Orlando chief highlights problem of repeat offenders after brick attack, ambush on officers

Several suspects in recent attacks have long criminal histories, Rolon says

ORLANDO, Fla. – After two recent attacks on police officers, Orlando’s police chief is bringing attention to the issue of keeping repeat criminal offenders off the streets.

During a news conference on Tuesday, Chief Orlando Rolon said two of the three suspects accused of opening fire on officers last week have been arrested several times on felony charges. William McClish, who is accused of attacking an officer with a brick on Saturday, was also previously arrested 40 times on felony charges.

“There seems to be a pattern that, unfortunately, is showing that individuals who commit offenses may not be subject to sentencing or even being convicted,” Rolon said.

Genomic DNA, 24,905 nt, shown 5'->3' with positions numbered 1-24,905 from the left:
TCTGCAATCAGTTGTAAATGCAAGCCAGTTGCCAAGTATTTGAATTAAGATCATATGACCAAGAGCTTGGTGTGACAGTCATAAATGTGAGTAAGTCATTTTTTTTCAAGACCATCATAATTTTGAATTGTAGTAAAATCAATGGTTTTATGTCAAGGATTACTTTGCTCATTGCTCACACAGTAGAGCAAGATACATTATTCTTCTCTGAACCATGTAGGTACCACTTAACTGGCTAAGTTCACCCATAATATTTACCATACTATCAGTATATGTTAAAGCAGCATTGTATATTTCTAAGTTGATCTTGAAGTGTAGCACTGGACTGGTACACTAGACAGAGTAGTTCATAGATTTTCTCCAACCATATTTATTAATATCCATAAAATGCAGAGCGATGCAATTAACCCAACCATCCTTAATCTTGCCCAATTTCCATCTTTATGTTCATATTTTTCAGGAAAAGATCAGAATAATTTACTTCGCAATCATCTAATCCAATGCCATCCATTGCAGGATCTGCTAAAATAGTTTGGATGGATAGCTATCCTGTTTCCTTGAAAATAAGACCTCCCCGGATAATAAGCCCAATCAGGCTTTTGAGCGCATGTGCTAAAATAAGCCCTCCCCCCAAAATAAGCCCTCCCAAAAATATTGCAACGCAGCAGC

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According to Orlando Police, 10 of the department’s most often repeat criminal offenders have been convicted on only 8% of felony arrests.

“346 felony arrests (with) 28 convictions and some of these individuals have been arrested for homicide,” Rolon said.

While presenting the problem on Tuesday, Rolon didn’t place blame on the state attorney’s office for the lack of convictions.

“I’m not going to be here to point the finger at the state attorney,” Rolon said. “As a matter of fact, State Attorney Worrell, was one of the first phone calls I received as soon as these (attacks) occurred.”

The chief said monitoring of local cases should continue, but the community should also demand repeat criminal offenders not be allowed to constantly walk free.

Rolon said the city is working on a program designed to give a fresh start to at-risk individuals while also holding them accountable for future actions. Details on the program are expected to be announced in the next few weeks.

About the Author:

Mark Lehman became a News 6 reporter in July 2014, but he's been a Central Florida journalist and part of the News 6 team for much longer. While most people are fast asleep in their bed, Mark starts his day overnight by searching for news on the streets of Central Florida.